: - see also, the webster 1913 definition
for preciseness. May also want to check out shears
for reference. Normally I'd include other entries on the same topic, but me thinks this w/u will be deleted long before the holy webster 1913
's w/us are. He should be including ME, damnit!
: The oldest finding of shears
are from Emar
, Capital of Astata
, from the Fourteenth Century BCE. They were discovered by Jean-Claude Margueron
. Following is a quote of Jean-Claude Margueron's findings, courtesay of J W Hughes
"Besides ceramics, occasionally collected in large quantities, the houses produced stone and metallic objects illustrating both day-to-day needs and the activities of city merchants: beer filters; containers; arrow and javelin heads; scales of armor; needles and scissors; long nails; bronze scrapers; millstones; mortars; many kinds of grindstones; pestles; various tools; and stone rings."
In the Third Century B.C.
, the Egyptians had eloquent bronze shears
. The design of the shears was obviously showing Greek
influence, but the high degree of craftsmanship and a small dose of Egyptian innovation made these far superior. The Egyptians put a spring between the two shears and used them to clip wool
In the First Century A.D. Sir Flinders Petrie
was attributed as describing a simple "cross-bladed" shear, being used by the Roman
One of the first recorded mentionings of cross-blade scissors
, however, was in the Fifth Century. The scribe Isidore
described a cross-bladed shear, with a center pivot, used by barber
s and tailor
s. These scissors did not gain widespread use in Europe until the 1600's. (One thousand years later!)
used varying types of paper-cutting devices in the early 10th century and onward, as a form of art and was not used for practical purposes.
In 1761, the first modern cast-steel scissors were invented in England
by Robert Hinchliffe
Shears and Scissors were never patented, but Pinking Shears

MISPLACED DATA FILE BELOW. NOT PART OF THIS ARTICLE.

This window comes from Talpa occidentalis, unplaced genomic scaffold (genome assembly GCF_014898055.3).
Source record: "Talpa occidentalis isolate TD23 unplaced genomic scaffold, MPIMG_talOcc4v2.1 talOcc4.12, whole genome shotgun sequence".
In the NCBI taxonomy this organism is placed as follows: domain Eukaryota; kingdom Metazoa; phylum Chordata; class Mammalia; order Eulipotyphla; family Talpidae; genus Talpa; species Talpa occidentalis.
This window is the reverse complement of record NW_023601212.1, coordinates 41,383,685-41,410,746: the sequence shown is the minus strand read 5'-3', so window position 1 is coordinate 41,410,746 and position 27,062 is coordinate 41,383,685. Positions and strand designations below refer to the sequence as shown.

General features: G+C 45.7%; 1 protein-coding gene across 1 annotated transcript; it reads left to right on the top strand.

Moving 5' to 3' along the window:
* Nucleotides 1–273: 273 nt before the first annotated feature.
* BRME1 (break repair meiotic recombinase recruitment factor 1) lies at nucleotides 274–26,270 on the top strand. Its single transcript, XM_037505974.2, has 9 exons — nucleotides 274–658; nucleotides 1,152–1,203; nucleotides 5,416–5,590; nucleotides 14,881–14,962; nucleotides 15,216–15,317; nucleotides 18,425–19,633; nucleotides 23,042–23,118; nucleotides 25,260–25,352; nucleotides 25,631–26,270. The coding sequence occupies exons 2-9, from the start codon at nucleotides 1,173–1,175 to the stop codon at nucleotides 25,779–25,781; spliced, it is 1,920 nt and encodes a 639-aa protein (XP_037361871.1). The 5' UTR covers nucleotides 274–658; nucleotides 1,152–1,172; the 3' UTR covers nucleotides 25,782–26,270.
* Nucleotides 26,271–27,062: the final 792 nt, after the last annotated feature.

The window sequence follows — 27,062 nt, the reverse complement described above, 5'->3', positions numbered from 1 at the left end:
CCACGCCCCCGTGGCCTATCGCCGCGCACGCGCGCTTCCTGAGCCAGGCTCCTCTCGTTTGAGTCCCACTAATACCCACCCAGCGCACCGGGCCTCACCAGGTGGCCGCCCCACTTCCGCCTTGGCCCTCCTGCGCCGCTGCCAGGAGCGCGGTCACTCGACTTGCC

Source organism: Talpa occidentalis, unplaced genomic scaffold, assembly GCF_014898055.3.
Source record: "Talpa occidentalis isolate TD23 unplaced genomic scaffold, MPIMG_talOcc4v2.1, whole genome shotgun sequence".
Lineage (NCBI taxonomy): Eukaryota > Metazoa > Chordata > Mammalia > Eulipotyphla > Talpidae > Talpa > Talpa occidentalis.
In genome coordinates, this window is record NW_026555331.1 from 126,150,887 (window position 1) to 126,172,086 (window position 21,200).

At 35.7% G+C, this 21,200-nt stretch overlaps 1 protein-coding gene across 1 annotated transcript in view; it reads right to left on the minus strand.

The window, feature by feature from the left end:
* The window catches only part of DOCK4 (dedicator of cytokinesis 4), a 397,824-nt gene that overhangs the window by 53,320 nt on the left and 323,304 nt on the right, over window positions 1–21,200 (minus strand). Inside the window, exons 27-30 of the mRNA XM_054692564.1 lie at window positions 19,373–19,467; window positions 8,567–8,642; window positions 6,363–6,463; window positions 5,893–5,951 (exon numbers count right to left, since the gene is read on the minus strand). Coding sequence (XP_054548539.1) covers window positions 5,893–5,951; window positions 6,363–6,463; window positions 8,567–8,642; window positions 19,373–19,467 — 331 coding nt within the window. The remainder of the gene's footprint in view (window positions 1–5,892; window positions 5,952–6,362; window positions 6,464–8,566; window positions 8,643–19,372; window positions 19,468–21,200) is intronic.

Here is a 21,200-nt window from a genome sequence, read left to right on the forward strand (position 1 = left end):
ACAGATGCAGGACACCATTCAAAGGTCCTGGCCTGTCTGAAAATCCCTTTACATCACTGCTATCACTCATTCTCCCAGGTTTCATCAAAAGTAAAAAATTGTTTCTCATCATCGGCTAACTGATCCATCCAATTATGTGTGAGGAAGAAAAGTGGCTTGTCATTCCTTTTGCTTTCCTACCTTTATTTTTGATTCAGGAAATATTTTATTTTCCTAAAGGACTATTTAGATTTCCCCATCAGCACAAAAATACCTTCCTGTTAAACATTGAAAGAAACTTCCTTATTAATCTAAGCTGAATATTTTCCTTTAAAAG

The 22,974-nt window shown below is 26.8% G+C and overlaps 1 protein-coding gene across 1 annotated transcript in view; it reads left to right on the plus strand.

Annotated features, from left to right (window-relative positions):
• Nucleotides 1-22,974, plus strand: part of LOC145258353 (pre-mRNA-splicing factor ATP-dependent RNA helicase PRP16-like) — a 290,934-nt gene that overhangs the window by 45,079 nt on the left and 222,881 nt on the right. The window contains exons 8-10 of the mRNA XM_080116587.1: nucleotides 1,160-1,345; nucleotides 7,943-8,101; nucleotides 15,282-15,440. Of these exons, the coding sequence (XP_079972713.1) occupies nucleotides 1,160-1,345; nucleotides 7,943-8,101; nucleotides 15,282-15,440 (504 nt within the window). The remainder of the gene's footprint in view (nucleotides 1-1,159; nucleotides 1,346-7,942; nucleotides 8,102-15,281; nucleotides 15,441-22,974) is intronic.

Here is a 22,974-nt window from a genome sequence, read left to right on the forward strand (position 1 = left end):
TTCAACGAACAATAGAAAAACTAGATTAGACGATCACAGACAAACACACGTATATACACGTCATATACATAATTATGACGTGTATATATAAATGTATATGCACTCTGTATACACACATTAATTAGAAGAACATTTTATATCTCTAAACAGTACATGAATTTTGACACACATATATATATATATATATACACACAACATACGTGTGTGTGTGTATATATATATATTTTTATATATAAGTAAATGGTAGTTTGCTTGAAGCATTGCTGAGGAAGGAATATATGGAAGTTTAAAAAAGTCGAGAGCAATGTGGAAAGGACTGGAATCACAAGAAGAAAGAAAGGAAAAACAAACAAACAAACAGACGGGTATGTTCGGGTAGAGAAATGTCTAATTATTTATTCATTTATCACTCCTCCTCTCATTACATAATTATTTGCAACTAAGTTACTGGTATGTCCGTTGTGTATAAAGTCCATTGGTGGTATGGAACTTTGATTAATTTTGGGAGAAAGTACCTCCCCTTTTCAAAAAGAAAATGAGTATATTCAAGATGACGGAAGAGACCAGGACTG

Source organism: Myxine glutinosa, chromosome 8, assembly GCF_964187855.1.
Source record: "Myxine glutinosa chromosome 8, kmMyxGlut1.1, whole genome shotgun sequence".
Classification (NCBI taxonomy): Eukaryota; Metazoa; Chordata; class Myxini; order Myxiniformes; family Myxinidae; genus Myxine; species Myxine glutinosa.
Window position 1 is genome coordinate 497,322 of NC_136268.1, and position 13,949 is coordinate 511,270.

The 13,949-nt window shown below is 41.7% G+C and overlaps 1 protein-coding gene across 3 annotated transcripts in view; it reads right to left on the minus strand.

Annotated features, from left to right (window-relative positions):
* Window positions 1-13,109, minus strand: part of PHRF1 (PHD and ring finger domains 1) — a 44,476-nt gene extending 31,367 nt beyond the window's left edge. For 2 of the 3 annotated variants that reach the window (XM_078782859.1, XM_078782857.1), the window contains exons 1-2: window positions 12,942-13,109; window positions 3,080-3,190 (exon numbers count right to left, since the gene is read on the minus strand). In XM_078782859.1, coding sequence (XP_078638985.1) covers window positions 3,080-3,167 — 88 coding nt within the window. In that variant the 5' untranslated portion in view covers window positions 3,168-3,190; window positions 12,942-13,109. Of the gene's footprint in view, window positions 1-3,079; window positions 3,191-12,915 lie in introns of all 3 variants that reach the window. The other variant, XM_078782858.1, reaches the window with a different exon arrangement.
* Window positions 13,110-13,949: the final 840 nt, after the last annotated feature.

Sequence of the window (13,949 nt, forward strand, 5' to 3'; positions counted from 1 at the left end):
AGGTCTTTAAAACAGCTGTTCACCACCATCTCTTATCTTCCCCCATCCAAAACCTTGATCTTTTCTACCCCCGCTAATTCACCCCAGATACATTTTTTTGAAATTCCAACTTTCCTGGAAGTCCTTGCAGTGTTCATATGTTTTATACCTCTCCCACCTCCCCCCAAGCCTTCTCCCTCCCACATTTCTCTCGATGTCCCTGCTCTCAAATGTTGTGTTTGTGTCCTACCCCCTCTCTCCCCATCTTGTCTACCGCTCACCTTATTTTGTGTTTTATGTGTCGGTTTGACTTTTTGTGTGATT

were in 1893 by a Louise Austin
Shears vs. Scissors
: Cletus the Foetus
asks this good question, and upon reviewing my old text, I realize I made a misleading set of statements. They have been fixed. Shears
are hinged at the base, at only one end; one would hold it like one holds a stapler in their hand, and shearing is done by squeezing the blades together. The Egyptians
, as I noted above, put a spring in there to allow quick and effecient shearing action.
Much later (when exactly is not know, but I do mention some dates above) the cross-bladed
shears appeared. These are now known as scissors
. They are essentially shears, with the pivot at the middle instead of towards the end of the blades. Handles were also added. This removes the need for a spring, and puts the force of leverage at your side.
: "Don't Run with Scissors
" is a phrase heard in households everywhere from your Mom
. "Running with Scissors
" is also the title of a Weird Al
album. (Thanks, p_i!)
: Known throughout many countries in countless variations, the North American
-titled "Paper, Rock, Scissors
" is enjoyed by one and all. But that's a whole other node
in it's own.
Fun Scissors Facts
/msg me with any fun scissor facts you may have
Sources: about.com gives special thanks to "J W Hughes" for their research. Also got details from "The Story of Scissors" by J. Wiss & Sons, and got a few tidbits from several websites.